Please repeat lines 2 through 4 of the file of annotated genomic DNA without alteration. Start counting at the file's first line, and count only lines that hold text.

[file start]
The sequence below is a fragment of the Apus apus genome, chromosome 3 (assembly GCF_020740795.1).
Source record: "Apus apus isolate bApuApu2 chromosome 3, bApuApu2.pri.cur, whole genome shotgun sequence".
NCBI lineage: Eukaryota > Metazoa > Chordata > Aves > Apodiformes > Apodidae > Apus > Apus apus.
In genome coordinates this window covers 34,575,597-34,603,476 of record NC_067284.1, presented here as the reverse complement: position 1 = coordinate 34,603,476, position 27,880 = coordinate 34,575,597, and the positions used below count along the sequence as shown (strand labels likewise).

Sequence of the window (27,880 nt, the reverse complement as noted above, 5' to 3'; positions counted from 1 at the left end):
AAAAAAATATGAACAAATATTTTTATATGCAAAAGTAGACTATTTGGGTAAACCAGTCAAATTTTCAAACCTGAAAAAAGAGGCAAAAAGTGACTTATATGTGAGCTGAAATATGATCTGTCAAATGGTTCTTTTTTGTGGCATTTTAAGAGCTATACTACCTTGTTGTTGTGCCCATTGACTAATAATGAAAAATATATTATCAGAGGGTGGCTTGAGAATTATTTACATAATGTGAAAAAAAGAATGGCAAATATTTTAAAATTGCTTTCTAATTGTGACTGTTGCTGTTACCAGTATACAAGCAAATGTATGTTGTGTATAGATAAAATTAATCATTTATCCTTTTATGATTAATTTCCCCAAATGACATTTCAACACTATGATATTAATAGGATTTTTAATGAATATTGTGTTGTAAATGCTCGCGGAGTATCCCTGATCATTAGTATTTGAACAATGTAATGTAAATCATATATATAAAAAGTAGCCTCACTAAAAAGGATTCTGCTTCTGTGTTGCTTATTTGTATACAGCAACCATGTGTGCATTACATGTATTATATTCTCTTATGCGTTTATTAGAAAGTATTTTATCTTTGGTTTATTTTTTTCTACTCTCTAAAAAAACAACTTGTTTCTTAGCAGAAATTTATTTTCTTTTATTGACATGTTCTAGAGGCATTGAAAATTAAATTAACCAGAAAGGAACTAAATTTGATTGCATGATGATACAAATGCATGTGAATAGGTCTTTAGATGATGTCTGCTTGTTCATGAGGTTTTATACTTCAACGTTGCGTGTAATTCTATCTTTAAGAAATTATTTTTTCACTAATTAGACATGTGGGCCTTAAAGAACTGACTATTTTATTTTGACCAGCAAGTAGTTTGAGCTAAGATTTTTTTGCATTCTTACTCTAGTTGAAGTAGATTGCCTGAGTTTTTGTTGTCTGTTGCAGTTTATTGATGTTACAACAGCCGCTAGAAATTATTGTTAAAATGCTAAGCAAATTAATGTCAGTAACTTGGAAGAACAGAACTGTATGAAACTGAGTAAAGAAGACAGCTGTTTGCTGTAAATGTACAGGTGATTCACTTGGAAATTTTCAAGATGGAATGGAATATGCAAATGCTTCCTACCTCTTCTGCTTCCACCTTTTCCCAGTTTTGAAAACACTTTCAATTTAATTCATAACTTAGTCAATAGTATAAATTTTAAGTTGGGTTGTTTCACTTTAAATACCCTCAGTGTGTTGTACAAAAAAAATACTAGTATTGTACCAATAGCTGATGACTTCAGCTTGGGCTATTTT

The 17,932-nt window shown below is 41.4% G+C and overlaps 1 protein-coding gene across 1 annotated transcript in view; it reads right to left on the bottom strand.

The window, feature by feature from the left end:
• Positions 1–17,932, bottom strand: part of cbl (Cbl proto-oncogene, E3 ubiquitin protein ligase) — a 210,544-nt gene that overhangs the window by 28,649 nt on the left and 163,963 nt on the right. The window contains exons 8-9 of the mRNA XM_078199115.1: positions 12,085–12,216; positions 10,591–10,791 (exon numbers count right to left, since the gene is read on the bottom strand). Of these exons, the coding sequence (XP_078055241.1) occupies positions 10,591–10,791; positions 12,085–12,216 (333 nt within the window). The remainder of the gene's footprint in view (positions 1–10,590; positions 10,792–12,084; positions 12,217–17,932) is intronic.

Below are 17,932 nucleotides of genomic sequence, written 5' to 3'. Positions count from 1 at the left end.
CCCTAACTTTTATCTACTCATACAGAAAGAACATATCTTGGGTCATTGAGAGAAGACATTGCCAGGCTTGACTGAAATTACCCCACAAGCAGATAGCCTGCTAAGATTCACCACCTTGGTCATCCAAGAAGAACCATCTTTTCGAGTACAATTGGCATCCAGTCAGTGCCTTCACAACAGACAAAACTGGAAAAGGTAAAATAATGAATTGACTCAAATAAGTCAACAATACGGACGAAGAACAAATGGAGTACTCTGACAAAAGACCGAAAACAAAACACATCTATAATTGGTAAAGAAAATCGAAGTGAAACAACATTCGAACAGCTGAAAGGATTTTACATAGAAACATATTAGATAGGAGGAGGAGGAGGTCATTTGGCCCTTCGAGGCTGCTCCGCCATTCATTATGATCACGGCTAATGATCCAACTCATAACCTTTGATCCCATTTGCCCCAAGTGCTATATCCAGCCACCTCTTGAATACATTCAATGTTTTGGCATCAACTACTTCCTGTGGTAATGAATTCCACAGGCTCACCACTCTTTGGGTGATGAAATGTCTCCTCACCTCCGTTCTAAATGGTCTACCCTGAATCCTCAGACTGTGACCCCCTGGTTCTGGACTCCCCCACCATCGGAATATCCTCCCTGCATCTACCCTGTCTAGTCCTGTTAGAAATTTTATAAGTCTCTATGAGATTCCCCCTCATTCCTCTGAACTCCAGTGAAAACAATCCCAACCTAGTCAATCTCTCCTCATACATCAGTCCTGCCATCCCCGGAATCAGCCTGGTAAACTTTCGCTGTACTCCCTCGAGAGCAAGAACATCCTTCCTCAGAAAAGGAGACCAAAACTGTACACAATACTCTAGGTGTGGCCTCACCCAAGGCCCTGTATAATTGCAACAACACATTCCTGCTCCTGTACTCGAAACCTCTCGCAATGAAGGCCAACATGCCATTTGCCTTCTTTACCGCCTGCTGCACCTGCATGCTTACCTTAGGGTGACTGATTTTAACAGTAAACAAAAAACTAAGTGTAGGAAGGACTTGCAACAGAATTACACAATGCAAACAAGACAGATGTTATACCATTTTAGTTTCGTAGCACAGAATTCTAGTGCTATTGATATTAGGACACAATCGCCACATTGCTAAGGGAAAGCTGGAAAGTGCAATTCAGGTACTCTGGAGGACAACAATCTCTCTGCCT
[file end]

Source record: "Apus apus isolate bApuApu2 chromosome 3, bApuApu2.pri.cur, whole genome shotgun sequence".
NCBI lineage: Eukaryota > Metazoa > Chordata > Aves > Apodiformes > Apodidae > Apus > Apus apus.
In genome coordinates this window covers 34,575,597-34,603,476 of record NC_067284.1, presented here as the reverse complement: position 1 = coordinate 34,603,476, position 27,880 = coordinate 34,575,597, and the positions used below count along the sequence as shown (strand labels likewise).